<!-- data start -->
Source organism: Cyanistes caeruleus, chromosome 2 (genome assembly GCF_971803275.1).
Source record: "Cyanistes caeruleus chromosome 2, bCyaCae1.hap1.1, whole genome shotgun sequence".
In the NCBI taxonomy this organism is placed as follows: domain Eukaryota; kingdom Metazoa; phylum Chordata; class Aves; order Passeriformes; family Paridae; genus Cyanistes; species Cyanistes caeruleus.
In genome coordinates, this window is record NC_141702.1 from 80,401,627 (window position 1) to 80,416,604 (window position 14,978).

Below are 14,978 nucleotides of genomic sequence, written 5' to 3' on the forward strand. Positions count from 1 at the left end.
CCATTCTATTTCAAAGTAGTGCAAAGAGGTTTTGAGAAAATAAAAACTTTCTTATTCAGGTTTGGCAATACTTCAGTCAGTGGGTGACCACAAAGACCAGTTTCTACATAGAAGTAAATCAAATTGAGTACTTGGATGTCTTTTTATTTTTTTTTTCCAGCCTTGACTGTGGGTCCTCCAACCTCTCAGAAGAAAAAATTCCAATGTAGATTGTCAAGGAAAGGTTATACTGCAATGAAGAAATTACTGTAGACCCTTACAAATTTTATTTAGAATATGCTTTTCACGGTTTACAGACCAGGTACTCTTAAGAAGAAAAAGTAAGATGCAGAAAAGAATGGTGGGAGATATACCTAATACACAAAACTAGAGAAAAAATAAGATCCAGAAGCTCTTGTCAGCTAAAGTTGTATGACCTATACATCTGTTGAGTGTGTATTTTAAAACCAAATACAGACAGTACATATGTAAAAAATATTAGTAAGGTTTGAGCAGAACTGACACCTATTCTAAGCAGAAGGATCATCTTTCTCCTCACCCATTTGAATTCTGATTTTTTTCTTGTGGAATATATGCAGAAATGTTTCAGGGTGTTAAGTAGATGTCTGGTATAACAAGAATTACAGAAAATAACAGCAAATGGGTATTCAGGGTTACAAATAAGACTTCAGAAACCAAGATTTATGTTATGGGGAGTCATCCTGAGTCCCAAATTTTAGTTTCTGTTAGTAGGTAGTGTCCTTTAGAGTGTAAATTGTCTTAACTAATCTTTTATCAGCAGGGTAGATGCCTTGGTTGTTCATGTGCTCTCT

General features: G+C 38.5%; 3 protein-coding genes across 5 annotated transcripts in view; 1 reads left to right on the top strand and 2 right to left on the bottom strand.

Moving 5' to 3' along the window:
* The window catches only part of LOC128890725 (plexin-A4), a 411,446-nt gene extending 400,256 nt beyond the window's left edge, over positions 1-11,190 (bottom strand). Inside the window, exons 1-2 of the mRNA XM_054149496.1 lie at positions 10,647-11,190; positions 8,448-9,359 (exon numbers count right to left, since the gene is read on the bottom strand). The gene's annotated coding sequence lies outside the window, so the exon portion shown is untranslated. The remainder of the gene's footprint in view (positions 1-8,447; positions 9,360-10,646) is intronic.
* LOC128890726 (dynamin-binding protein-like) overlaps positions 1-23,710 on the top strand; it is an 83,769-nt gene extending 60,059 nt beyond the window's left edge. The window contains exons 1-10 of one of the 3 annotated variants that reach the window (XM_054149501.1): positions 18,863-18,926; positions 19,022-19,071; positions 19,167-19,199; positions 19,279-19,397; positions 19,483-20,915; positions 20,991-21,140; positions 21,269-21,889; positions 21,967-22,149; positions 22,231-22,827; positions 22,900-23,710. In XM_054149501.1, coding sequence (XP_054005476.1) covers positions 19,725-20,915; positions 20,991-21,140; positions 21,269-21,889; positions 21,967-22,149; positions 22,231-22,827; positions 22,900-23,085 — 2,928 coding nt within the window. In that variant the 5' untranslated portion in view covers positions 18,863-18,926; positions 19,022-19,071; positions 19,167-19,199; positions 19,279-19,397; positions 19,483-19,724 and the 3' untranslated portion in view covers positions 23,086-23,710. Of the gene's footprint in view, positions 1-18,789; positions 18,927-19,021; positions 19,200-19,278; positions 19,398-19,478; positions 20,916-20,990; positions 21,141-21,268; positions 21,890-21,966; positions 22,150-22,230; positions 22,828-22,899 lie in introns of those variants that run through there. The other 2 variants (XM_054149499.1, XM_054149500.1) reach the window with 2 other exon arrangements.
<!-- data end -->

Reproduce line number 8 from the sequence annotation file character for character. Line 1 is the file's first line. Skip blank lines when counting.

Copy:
Moving 5' to 3' along the window: